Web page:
Brooklyn Councilman Jumaane Williams Thursday night lost a spirited bid to become lieutenant governor of New York State, losing to the incumbent Kathy Hochul by six percentage points in New York Democratic Primary elections.
Williams, the son of Grenadian immigrants, who represents the 45th Council District in Brooklyn, conceded defeat to Hochul at Café Omar, a night spot in Brooklyn, owned by his once nemesis, former New York City Councilman Vincentian Dr. Kendall Stewart, who Williams had defeated in his initial bid in the 45th Council District.
“Tonight, hundreds of thousands of people across the Empire State [New York] struck back,” said Williams in an impassioned speech.
“Our revolution is stronger than ever,” he added to throngs of supporters,” hinting that he will continue to fight for higher office. “I’m going to stand tall right here, making good trouble, fighting the good fight.”
Williams, a self-described political activist and three-term councilman, narrowly lost to Hochul, a former US Congresswoman from Buffalo, an upstate New York city.
Polls had given Hochul a huge lead over Williams going into Thursday’s Democratic Primary.
Williams secured 538,611 votes, or 47 percent, to Hochul’s 600,823 votes, or 53 percent.
Williams had campaigned on holding elected officials accountable and ensuring that New York State Government is “always working in the best interest of the people who need it the most, not the wealthy corporation and the politicians.”
If he was elected, Williams said he would have pushed “our State to lead from the front on progressive issues, be a voice for the most vulnerable in our State, and promote equality and justice for all.”
In the age of US President Donald J. Trump, he said “New York must do more.”
Williams said he had a plan to do more by making healthcare more accessible to all; protect women’s rights and empower them to lead; make housing more affordable for all; and “protect the hard-fought gains of immigrant, the formerly incarcerated, the LGBTQ communities.”
In addition, he said he would have, among other things, improved the quality of New York’s education system; protected the environment from “destruction and corporate takeover”; protected the voting rights of all citizens; strengthened labor organizations in their fight for the work; and protected communities from gun violence.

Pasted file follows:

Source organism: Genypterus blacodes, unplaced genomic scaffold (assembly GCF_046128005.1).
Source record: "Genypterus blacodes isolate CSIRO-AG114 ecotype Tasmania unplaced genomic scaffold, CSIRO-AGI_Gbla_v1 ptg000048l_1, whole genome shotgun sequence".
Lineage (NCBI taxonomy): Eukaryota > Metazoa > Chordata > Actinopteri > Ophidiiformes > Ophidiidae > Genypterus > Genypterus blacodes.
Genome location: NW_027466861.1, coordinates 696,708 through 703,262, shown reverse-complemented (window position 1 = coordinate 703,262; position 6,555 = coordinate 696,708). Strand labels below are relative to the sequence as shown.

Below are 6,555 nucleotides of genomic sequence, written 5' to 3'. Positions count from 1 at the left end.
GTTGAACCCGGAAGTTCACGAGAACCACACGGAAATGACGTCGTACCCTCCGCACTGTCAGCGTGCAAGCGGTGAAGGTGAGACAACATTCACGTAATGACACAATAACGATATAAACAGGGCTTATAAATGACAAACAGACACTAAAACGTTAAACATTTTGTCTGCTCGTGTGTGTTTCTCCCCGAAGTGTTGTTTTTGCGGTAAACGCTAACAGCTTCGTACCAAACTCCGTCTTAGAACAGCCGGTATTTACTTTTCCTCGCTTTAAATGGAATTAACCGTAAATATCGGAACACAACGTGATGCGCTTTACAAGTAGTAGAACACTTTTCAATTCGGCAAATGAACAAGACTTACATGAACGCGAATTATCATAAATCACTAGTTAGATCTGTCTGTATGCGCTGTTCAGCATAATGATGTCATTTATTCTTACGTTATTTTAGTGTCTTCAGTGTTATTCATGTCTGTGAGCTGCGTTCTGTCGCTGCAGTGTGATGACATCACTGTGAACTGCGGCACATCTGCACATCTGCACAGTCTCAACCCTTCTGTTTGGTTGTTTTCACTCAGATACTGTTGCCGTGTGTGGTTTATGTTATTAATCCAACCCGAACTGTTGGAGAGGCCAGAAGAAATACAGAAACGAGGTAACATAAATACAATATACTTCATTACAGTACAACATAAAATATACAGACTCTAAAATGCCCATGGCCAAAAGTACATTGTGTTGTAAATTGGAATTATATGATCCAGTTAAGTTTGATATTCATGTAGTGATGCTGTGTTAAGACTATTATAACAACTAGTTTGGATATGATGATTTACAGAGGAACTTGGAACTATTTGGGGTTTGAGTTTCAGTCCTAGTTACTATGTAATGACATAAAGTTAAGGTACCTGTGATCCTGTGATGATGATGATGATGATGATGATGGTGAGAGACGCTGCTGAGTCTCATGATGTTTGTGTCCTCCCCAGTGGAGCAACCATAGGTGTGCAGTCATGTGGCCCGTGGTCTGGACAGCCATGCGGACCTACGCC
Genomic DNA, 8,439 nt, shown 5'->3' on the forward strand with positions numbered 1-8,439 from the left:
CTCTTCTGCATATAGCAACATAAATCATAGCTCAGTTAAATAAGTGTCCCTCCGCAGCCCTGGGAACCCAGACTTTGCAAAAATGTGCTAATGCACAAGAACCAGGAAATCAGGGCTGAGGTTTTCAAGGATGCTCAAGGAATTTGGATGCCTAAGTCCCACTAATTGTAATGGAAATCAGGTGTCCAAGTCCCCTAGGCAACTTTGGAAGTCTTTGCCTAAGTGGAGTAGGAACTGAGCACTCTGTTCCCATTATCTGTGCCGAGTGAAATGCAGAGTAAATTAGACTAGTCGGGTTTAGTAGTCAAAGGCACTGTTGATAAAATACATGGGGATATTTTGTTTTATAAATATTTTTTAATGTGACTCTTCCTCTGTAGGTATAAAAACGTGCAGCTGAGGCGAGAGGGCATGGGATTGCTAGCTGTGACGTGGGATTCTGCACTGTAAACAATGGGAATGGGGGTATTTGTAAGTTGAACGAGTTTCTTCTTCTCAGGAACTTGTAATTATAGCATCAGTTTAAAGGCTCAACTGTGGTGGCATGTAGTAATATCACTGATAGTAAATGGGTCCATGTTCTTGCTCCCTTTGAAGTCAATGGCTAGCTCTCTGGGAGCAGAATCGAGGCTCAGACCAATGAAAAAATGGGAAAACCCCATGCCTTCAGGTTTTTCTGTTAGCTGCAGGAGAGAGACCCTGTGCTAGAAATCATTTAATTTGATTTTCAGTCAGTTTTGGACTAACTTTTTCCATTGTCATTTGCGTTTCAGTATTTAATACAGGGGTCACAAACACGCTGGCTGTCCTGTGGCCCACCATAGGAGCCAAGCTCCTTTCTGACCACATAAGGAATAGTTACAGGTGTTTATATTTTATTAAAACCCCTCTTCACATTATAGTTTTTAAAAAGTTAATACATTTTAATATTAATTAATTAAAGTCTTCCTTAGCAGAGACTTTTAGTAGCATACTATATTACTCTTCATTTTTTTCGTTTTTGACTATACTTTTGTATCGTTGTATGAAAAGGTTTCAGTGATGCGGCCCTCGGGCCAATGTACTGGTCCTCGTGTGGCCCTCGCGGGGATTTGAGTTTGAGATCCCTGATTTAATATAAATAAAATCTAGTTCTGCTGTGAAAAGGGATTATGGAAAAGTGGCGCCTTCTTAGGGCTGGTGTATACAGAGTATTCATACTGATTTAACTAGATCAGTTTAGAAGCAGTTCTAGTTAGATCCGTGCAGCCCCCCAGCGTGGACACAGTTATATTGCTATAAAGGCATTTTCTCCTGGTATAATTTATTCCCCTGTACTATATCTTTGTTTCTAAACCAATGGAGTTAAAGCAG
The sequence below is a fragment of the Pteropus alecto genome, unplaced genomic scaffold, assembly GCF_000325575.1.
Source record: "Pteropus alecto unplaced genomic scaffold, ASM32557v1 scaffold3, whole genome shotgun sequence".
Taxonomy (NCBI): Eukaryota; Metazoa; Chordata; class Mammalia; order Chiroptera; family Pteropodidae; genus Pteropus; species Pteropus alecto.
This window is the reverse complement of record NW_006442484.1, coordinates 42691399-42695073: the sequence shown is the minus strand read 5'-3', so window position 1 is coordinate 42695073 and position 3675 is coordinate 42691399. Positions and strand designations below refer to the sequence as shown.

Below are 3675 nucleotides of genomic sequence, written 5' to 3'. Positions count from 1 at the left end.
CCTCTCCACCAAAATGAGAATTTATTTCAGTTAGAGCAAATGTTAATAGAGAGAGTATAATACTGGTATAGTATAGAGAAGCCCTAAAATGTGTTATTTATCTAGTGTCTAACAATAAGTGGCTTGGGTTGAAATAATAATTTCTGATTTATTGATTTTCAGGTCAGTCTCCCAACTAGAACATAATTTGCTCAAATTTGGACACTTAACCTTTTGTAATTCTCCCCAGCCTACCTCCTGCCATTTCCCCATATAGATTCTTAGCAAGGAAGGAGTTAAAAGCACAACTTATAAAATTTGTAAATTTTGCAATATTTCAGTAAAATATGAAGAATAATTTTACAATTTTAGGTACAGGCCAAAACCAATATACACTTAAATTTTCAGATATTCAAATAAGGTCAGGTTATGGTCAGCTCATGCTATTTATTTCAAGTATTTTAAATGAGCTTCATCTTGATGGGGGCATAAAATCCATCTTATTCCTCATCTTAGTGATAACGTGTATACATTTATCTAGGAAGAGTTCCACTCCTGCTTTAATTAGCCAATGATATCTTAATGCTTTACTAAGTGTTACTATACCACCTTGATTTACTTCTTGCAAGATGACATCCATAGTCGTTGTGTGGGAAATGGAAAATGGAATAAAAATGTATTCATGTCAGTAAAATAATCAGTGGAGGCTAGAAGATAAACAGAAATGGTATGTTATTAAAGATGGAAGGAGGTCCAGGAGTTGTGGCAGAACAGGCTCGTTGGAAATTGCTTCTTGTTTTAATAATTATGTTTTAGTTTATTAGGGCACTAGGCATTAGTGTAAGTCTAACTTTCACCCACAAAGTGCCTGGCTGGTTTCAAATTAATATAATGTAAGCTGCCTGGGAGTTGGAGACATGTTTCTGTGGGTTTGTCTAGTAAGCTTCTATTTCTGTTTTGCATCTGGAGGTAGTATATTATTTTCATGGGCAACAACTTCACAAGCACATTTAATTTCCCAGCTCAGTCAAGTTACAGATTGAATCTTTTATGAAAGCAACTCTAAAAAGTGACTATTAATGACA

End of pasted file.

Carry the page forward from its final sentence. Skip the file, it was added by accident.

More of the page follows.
Political pundits said if Williams had defeated Hochul, it would have generated a very uncomfortable situation for New York Governor Andrew Cuomo, who handsomely beat activist Cynthia Nixon in the primary.
Though the governor and the lieutenant governor run on separate tickets in the primary, they usually contest the general elections in November on the same ticket.
Williams had campaigned strongly against Cuomo’s policies. On the other hand, Hochul touted much of the governor’s achievements.
The position of lieutenant governor, however, is largely ceremonial in New York.
Williams had received a large swath of endorsements from elected officials, labor unions and publications across New York State.
A week before the primary, former US presidential candidate Senator Bernie Sanders endorsed him.
In endorsing Williams, the prestigious New York Times said he was the Democratic Party’s “best bet for Lieutenant Governor” of New York State.
The editorial board of the Times – which represents the opinions of the board, its editor and the publisher, and is separate from the newsroom and the Op-Ed section – said Williams, “an independent-minded New York City Council member, has shown that he can be a real leader and is the right choice for lieutenant governor in the Democratic Primary next Thursday.”
The Times said that while Hochul, a lawyer and former county clerk and House member from Buffalo, is a dedicated public servant, in her more than three years in office, she “has served as little more than an echo for Gov. Andrew Cuomo.”
If he was elected lieutenant governor, Williams said he would have been committed to working with Cuomo, when they are “acting in the best interest of the people and living up to their progressive promises, and exerting pressure when they are not.”
He said his years in city government have been marked by the use of his voice “to elevate struggling.”